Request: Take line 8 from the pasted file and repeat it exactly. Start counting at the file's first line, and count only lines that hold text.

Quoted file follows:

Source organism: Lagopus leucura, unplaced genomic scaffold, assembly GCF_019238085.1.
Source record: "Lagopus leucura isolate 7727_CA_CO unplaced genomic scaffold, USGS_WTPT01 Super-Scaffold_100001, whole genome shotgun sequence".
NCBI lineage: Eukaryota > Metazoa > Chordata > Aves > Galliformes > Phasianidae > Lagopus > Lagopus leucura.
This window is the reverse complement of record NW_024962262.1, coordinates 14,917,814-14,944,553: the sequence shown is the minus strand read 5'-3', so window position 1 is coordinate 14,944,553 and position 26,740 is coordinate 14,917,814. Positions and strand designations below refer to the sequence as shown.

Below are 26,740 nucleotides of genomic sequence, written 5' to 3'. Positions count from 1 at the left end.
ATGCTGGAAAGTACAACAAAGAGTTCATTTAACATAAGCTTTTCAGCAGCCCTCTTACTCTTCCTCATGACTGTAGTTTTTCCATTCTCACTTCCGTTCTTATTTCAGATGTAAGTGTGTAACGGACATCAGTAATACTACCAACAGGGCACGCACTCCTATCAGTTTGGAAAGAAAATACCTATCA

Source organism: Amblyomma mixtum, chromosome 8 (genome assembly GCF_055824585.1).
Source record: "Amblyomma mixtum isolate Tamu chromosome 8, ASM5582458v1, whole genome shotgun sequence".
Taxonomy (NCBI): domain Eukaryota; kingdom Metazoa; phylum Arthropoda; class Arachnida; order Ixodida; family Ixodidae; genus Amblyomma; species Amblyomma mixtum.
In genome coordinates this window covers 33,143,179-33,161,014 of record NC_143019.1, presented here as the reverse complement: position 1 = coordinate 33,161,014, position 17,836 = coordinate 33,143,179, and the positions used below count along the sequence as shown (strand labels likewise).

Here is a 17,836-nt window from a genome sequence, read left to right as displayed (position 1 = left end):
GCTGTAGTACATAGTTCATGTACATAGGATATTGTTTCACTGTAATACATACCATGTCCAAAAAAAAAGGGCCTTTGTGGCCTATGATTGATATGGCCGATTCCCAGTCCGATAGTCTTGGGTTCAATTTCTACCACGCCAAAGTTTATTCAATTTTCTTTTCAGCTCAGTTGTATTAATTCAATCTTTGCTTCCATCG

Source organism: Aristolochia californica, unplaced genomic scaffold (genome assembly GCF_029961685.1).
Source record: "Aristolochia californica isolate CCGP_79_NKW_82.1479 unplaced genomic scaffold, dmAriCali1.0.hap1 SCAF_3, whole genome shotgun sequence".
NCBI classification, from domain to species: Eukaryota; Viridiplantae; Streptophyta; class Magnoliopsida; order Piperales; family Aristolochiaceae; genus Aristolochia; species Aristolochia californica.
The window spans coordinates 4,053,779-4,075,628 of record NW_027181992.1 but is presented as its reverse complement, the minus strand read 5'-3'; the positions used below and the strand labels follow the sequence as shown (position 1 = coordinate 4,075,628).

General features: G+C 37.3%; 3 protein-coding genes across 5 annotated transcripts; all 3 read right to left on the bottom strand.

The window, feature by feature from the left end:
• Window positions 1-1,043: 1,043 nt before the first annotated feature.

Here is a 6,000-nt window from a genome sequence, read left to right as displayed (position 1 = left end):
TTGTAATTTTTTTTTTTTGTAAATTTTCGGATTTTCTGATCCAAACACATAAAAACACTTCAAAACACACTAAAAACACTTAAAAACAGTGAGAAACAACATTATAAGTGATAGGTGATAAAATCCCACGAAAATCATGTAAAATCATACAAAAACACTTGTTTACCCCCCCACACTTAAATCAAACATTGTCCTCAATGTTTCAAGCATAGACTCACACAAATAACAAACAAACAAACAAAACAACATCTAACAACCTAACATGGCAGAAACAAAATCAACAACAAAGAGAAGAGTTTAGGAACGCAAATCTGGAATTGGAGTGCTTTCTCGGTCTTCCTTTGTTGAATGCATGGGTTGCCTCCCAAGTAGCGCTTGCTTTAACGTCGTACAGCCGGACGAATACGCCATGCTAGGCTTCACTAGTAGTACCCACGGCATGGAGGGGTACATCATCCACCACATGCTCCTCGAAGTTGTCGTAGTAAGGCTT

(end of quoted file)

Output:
Source record: "Amblyomma mixtum isolate Tamu chromosome 8, ASM5582458v1, whole genome shotgun sequence".